Crazy Town, Crazy Island – On the Streets of Port Au Prince

It gave me a chance to see the melee around me.  The streets were full of both pedestrians and hawkers.  Everything was for sale along the narrow strips of pavement or sidewalk, shoes piled high, clothes of all sorts jumbled on any surface  – maybe just a sheet of cloth or tarpaulin on the ground.  A pot pourri of  skirts, shorts, shirts, dresses, blouses, knickers, bras, briefs, socks, caps, jackets, suits, wraps, children’s school uniforms, t-shirts, vests, trousers, swimwear, beach shorts, Hawaiian shirts.

There were small stools with old women or young boys selling a couple of peppers, pineapple, bananas.  There were traders of other goods; maybe just a couple of plastic buckets, utensils, pills, dope, phone cards.

But then I saw a mismatch.  Hundreds of pedestrians walking up and down past these stalls, and hundreds of stalls and people trying to sell their wares.  But rarely did I see any transactions.  Amongst the ordinary people of Haiti there was not enough money in circulation to make markets thrive.  And yet people were also desperate to earn whatever they could that they would spend all day trying to sell their meagre crops on the streets of Port Au Prince, or work for peanuts to sell the usual mix of wholesale goods from richer middle men.


Hawkers line the roadside

Through a lot of nerve on the part of my driver, we inched out a taxi to join the main thoroughfare and crawled up and up the main road.  It was near straight and the scene hardly changed along its length.  A complex mix of cafes, shops and small businesses fronted by rows of market stalls and people, bikes, animals, cars, and belching buses and trucks crammed together going up or down the hill.  At one point a broken down lorry stopped our progress for ten minutes, and my driver found a gap between the buildings to head round one block – for a second or two we reached about 30kmh-1 but then we had the joy of trying to rejoin the traffic once more.

As we got up into Petionville itself (there was no gap between the capital city and the ville), the houses were more substantial.  In the central square (which took ten minutes to navigate round) there were some trees, the first public greenery I had seen since leaving the airport.  We continued on upwards in a much more suburban, well constructed and greener environment.  High walls concealed the high status housing .  Up some steep cobbled roads off the main route south out of Petionville, we veered off down a red dirt driveway and stopped next to a high white wall with a heavy metal gate blocking an entrance.  I walked over to the gate, where a small shutter was scraped open and I made my introductions.  I had to hand over my passport and wait a few moments in the blistering heat.  Two heavily armed security guards were ambling around on the driveway.  Eventually I was let in to a  narrow courtyard packed with diplomatic cars and through a glass lobby into an amazing house.  The back was converted to administrative offices, the front was a huge open plan area fronted by three storeys of glass looking out over the city.  This was the European Union’s offices in Haiti, our funders for the project, and my two colleagues were already deep in a meeting here.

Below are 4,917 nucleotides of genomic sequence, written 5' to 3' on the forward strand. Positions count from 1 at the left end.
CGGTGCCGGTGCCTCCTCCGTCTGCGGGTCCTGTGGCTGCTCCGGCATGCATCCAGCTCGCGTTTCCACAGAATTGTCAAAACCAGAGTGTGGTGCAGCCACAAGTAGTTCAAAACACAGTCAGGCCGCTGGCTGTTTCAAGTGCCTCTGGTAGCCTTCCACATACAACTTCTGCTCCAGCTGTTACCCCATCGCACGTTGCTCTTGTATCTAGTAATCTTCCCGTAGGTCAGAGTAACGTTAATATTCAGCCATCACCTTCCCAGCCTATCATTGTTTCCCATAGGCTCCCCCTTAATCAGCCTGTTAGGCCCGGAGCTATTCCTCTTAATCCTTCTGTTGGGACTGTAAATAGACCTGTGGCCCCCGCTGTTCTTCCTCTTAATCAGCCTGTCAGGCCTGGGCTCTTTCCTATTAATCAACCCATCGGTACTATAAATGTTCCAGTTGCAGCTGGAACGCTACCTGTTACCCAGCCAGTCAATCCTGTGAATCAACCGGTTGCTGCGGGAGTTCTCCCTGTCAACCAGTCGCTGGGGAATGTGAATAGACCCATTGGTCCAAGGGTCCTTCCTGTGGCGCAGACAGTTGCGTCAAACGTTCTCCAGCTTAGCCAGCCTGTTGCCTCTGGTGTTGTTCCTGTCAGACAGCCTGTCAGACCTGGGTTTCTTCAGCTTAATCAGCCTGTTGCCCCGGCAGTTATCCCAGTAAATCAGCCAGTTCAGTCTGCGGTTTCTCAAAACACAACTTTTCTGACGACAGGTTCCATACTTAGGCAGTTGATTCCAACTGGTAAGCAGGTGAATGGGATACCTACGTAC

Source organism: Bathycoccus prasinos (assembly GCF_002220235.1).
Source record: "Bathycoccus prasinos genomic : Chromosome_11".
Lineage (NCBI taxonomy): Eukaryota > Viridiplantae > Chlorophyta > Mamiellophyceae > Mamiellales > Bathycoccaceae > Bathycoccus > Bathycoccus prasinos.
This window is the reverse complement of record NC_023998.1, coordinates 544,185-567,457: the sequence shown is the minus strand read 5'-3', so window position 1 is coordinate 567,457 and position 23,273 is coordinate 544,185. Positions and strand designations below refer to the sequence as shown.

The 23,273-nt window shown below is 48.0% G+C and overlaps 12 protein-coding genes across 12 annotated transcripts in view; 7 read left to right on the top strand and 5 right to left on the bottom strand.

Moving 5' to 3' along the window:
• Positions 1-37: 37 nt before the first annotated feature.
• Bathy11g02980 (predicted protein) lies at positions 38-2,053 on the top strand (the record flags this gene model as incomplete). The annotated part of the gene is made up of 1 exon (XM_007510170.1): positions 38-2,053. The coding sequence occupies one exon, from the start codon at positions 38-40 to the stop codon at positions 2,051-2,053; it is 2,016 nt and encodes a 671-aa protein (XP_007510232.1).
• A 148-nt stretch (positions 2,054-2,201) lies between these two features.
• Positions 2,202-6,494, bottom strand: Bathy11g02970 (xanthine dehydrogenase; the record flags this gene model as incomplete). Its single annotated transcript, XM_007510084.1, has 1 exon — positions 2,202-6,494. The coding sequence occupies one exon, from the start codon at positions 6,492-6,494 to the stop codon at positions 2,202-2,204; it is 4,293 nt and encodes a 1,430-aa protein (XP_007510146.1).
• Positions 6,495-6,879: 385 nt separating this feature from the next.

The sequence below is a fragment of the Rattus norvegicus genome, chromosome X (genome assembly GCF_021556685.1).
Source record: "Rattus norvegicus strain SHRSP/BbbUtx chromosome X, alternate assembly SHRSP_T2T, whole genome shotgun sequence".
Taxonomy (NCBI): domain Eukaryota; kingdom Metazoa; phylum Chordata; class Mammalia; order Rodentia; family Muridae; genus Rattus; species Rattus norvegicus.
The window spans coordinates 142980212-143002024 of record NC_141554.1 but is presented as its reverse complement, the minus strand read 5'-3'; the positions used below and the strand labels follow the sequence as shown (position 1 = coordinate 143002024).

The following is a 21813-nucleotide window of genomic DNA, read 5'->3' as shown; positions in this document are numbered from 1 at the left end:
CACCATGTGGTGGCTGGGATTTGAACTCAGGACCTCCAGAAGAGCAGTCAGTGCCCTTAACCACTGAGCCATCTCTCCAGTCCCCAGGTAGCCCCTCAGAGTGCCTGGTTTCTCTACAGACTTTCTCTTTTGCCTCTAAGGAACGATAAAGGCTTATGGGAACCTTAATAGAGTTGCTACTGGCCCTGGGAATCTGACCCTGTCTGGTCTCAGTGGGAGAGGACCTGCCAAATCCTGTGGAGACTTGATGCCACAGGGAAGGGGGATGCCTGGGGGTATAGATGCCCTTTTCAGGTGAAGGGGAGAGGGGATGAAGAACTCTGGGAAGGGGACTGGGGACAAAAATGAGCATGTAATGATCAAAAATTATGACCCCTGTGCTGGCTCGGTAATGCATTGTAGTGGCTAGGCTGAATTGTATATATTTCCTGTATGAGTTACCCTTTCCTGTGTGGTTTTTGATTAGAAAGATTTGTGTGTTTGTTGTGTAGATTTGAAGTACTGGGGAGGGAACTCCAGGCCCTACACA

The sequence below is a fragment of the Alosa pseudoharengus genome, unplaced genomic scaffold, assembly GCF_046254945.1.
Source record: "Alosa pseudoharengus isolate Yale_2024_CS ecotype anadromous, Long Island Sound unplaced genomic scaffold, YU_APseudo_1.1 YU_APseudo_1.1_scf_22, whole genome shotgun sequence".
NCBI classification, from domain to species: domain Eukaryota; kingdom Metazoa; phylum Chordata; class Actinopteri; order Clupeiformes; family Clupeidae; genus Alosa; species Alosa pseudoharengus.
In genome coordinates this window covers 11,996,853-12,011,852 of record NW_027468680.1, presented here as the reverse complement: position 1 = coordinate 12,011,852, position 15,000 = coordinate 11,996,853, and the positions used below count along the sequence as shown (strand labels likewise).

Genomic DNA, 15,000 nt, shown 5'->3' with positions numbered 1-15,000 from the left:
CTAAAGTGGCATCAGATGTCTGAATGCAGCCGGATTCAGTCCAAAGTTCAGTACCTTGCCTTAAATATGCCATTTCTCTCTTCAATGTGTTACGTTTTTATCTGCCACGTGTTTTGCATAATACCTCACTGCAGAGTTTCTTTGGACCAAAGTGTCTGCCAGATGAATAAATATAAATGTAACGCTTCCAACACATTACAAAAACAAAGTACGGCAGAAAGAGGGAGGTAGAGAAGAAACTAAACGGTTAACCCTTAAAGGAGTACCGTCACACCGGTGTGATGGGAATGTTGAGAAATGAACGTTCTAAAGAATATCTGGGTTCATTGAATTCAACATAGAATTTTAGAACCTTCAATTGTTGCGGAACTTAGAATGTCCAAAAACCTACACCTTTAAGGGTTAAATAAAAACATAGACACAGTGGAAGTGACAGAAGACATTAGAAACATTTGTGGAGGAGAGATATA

Crazy Town, Crazy Island – Negotiating the traffic

That little disaster over, I sat back and let the driver take me to my colleagues.  I was aware we were going to drive about 10 kilometres, but that it might take up to two hours.  Haitian main roads are in bad repair, they are clogged with traffic made worse by people trying to be clever and gain advantage ending up clogging the road even further when they get stuck – for example by dropping into a storm drain, crashing into a market stall or just being wedged at a curious angle against the general direction of traffic.  My driver was almost resigned to this, but he said he knew a few short cuts that would hopefully get us up the hill faster.

The first stage was not too bad – a wide dual carriageway leads from the airport along the valley bottom towards the city centre of Port Au Prince.    But soon this became clogged with lunch time traffic.  My driver veered off the main road on to some rough back streets – at best untarmacced, at worst a minefield of craters and piles of rubbish, stones, bricks, and rubble.   Yes the rubble.  It was two and a half years since the earthquake and yet on every street corner there were small hills of concrete, rebar, stones that had once been houses, shops, walls, people’s property.  In many areas they had simply been bulldozed to one side of the street to allow access, and left there as no-one could pay to have it moved away, and maybe the sites where they could be dumped were already full.  Some enterprising souls had scavenged in these piles and extracted materials to build again, but mostly the rubble was mixed with so much detritus, dust and dirt that it was futile to try and recycle.


Finally a quieter street

We zigzagged up these steep side streets for several minutes, progress circuitous as we avoided the worst of the potholes.  Occasionally we would have to slow to a crawl to work our way round another vehicle coming down the hill – neither wanting to give up the better road surface meaning wing mirrors would touch as you squeezed past.

The use of the backstreets did mean we appeared to make progress for a while, but we were heading to the town of Petionville  perched on the side of the main valley.  The limited options for getting up the slope meant at some stage we had to rejoin the main road.  Not only was the road itself choked with traffic but few vehicles would give way to joining traffic, and when we got within 100m of the road, we had to sit patiently in a queue of our own.